California lawmakers, the governor’s office and electrical utilities are nearing agreement on legislation that would require the state to generate 50 percent of its electricity from renewable sources by 2030, an increase from the current target of 33 percent in 2020.
A U.S. District Court in Virginia is moving forward with plans to redraw the state’s congressional districts after finding that a previous map unconstitutionally packed African-American voters into a single district, restricting their influence elsewhere.
Activists behind a proposed Denver ballot initiative to allow some marijuana use in bars and other businesses say they will pull the measure. Their new goal: crafting a compromise measure with city and business leaders. The plan averts a public vote in November—one that might have allowed more extensive pot consumption in publicly accessible places than officials and some business leaders in the Colorado city were comfortable with.
Wellmark Blue Cross & Blue Shield, Iowa’s largest health insurer, said eight “accountable care organizations” saved a total of more than $17 million in 2014. Under the arrangements, hospital and clinic systems agree to be paid partly based on how their patients fare.
The Tennessee Department of Transportation will launch a new marketing effort after a controversial anti-DUI campaign was shut down over the summer. The earlier campaign drew heavy criticism for slogans that referred to girls looking “hotter” to guys under the influence and being “chatty” or “clingy.”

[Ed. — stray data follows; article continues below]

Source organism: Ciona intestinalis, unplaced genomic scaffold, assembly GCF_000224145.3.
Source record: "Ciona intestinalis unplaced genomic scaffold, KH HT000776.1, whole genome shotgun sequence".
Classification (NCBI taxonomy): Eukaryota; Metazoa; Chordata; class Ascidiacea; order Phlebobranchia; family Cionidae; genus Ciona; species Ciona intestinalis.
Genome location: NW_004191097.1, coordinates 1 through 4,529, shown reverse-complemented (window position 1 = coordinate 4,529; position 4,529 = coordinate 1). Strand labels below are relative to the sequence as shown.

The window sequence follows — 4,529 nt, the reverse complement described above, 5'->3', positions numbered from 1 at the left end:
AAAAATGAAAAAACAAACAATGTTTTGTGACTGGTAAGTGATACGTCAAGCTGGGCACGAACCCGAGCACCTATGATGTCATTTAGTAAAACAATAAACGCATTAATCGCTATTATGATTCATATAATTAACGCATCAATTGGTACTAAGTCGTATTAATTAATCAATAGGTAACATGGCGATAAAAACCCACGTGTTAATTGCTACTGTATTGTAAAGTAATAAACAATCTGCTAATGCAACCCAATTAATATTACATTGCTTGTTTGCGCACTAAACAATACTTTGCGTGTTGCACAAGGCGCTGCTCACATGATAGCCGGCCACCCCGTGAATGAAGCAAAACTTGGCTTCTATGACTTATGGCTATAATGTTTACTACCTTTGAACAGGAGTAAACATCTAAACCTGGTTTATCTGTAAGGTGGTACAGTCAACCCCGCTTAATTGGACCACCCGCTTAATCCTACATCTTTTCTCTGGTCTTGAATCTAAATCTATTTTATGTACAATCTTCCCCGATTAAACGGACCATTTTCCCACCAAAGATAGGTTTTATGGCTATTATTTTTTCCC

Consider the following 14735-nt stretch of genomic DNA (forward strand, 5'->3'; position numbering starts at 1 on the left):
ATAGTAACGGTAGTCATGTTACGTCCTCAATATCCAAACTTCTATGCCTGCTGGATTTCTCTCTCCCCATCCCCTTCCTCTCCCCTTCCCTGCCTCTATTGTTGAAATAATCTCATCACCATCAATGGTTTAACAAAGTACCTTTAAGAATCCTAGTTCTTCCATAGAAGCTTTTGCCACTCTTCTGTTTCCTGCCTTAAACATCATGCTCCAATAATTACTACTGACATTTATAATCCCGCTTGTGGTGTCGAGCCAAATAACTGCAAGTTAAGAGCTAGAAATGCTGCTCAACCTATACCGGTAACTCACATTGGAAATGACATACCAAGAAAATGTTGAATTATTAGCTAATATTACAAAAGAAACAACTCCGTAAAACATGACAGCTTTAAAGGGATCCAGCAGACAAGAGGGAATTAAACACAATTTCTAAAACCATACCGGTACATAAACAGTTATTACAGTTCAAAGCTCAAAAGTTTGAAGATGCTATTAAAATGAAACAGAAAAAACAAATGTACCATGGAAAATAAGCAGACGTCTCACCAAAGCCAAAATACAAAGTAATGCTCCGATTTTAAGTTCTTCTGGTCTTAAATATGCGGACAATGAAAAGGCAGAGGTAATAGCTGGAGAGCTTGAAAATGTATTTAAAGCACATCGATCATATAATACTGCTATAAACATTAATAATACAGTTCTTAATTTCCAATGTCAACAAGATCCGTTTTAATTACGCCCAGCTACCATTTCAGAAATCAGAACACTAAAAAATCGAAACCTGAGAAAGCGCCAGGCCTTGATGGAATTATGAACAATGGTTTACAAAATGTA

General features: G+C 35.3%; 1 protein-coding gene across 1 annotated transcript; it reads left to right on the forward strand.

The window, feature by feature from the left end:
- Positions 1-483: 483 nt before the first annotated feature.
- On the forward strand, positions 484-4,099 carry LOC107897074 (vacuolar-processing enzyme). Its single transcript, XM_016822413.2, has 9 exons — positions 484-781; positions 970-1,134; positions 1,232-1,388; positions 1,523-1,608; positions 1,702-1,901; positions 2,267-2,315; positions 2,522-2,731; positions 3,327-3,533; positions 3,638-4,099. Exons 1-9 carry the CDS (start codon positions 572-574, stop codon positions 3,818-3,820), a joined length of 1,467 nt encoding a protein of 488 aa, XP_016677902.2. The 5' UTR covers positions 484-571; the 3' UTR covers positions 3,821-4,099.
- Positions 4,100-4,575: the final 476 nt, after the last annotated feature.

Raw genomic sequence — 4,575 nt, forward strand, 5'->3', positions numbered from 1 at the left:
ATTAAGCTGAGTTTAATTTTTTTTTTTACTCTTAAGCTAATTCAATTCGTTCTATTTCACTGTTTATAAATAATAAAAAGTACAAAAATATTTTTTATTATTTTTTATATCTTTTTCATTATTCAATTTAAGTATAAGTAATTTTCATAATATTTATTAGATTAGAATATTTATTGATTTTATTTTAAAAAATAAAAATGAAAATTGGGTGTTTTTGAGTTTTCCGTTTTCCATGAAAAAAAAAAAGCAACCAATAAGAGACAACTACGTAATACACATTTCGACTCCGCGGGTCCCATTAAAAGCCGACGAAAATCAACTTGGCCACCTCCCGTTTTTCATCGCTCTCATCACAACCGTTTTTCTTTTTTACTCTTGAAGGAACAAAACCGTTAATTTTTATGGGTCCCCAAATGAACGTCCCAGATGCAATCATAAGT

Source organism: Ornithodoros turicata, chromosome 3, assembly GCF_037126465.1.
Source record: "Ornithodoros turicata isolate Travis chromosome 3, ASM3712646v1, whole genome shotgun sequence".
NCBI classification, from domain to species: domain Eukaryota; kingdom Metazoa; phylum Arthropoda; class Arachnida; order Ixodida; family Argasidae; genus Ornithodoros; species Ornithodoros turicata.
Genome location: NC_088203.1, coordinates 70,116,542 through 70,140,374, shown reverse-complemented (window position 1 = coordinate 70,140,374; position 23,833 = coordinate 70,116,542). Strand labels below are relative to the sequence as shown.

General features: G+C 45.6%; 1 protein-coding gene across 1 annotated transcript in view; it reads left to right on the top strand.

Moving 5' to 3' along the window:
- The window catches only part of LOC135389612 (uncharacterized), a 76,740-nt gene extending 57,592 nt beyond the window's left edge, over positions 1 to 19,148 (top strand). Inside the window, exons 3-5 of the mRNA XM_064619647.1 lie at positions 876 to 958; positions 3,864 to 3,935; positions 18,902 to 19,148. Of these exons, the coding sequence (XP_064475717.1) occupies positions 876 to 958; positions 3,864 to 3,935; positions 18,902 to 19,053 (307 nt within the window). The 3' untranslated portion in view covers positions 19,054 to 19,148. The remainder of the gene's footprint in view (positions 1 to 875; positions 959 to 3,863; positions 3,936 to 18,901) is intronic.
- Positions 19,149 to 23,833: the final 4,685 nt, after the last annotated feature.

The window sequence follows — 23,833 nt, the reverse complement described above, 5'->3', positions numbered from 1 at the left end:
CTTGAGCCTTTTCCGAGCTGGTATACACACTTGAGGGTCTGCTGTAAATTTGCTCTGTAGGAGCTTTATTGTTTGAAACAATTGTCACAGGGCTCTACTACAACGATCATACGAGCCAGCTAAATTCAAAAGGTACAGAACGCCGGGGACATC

Mayor Rahm Emanuel is set to call for a record property tax increase to raise enough money to make a major pension payment for police and firefighters next year. He also plans to push a new garbage collection tax and a new tax on electronic cigarettes and smokeless tobacco products.
A coalition of undocumented immigrants whose U.S. citizen children have been denied birth certificates in Texas will have its case heard in federal court early next month. The families allege that the state health department violated the children’s constitutional rights.
The Centers for Medicare and Medicaid Services said two agencies in Wyoming will continue to receive federal funds to help people sign up for health insurance under the Affordable Care Act. The outreach funding had previously been provided in one-year increments, but has now been approved for three years.
More than a year ago, a Washington state Supreme Court ruling spurred a full-court press by state government to find space for patients with mental illness, and detentions outside the psychiatric units intended to treat those patients decreased. Now such detentions are back on the rise.
After lawmakers expressed frustration that Tesla, the recipient of a $1.3 billion tax incentive that helped bring its battery factory to the state, was planning to source an important metal for its batteries from a Mexican mine, CEO Elon Musk tweeted that the company was “definitely” pursuing sources of lithium in Nevada.